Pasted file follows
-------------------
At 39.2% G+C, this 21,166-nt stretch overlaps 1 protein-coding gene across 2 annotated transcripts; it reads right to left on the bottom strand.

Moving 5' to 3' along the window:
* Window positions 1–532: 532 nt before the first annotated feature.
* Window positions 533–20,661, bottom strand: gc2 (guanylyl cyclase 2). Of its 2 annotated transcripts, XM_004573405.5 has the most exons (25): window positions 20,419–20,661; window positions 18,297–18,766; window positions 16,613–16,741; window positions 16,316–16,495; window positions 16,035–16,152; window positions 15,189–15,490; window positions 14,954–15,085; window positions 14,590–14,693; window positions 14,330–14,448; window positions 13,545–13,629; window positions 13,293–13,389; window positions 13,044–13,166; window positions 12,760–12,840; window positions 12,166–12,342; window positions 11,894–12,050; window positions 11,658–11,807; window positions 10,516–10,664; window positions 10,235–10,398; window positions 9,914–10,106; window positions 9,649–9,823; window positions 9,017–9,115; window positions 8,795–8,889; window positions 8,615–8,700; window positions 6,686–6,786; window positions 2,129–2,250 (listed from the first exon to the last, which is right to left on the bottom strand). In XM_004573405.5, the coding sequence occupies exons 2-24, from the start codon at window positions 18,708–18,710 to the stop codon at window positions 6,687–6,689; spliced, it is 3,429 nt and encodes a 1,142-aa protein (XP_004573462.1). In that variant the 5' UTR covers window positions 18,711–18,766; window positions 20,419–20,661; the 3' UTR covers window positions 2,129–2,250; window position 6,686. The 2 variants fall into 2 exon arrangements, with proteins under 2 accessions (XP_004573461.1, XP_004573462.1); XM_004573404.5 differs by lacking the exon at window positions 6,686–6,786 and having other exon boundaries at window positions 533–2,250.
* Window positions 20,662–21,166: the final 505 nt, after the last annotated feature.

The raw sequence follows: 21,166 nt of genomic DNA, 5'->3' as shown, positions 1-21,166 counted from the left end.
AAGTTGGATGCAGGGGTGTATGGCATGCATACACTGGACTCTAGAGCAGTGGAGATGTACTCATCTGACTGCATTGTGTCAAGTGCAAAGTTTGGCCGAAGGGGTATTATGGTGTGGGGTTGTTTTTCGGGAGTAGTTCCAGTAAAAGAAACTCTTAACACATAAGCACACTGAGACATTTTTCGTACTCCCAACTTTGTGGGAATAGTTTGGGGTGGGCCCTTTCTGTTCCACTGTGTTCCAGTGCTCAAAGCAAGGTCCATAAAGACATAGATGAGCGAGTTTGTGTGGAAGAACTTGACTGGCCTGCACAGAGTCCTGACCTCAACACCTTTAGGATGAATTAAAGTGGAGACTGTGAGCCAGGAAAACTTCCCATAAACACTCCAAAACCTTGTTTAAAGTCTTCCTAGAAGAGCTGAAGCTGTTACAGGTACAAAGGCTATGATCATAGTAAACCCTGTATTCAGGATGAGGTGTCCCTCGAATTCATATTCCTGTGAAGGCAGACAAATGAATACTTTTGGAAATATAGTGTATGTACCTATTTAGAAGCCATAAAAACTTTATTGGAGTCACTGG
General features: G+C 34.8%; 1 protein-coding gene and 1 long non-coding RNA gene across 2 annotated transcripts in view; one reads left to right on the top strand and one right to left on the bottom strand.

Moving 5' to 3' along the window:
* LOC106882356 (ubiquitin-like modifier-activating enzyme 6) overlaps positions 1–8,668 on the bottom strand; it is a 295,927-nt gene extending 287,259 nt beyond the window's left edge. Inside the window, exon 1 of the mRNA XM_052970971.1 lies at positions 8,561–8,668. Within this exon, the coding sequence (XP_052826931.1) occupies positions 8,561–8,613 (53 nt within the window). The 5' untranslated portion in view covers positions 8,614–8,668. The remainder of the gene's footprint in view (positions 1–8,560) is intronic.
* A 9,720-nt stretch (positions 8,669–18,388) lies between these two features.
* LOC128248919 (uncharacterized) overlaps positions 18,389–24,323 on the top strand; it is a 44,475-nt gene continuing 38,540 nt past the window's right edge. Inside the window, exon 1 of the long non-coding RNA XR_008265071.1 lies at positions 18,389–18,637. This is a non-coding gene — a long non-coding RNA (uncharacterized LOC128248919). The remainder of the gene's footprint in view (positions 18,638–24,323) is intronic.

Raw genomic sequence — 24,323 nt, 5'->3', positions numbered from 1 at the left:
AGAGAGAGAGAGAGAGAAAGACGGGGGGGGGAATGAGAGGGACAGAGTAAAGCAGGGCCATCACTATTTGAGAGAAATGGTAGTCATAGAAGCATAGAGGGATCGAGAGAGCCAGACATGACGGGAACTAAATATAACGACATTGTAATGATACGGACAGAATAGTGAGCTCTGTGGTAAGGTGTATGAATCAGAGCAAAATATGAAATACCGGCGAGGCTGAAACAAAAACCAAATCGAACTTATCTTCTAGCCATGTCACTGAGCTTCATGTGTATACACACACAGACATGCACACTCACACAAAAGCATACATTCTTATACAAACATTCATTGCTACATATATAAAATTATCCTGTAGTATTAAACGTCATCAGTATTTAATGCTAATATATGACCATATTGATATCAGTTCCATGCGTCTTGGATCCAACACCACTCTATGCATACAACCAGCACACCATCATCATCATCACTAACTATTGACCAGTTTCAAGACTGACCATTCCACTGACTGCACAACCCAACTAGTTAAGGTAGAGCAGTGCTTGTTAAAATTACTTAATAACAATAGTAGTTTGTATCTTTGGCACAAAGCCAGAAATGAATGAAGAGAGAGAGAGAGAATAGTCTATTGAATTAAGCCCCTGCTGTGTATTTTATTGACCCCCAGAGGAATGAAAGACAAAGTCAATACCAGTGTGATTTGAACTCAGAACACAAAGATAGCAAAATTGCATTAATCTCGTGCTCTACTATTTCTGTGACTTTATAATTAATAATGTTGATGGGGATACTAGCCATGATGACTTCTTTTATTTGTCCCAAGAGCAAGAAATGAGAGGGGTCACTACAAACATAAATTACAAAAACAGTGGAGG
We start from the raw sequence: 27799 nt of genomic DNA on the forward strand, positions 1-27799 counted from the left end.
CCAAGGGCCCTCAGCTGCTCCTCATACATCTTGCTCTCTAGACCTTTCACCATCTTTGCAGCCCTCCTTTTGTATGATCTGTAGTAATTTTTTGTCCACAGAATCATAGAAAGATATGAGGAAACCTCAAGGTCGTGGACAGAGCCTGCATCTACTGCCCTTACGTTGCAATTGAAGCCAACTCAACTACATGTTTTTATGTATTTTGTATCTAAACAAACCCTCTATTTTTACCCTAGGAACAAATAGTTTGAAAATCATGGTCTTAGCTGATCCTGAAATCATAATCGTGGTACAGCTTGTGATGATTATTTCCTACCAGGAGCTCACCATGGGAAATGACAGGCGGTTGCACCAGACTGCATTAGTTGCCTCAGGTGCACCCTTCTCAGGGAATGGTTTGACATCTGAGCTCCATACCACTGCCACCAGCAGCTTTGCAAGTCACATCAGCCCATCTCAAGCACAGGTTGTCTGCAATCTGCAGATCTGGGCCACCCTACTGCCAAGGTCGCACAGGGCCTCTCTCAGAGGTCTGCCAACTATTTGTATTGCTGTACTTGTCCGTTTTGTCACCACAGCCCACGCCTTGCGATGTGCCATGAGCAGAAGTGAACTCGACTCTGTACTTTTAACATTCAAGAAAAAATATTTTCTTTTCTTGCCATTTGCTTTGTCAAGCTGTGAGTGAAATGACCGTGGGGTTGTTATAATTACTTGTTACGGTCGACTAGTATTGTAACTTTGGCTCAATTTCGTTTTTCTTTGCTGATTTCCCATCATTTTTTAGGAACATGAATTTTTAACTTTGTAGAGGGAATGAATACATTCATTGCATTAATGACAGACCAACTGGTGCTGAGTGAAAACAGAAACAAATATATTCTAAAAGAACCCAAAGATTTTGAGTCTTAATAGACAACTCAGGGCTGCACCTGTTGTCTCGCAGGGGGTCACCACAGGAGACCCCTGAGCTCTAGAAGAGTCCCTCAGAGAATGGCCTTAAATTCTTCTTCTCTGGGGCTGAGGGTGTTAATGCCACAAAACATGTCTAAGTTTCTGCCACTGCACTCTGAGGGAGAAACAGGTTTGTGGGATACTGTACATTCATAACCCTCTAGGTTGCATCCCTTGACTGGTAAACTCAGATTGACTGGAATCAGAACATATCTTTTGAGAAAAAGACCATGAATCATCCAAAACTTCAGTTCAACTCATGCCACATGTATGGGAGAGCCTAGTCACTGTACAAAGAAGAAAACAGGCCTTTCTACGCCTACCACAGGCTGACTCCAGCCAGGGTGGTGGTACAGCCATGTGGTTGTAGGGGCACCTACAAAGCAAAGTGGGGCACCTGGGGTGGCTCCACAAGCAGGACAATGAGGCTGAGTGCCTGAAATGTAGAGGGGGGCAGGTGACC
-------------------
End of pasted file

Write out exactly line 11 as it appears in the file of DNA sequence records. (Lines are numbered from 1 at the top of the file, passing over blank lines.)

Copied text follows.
* A 9,720-nt stretch (positions 8,669–18,388) lies between these two features.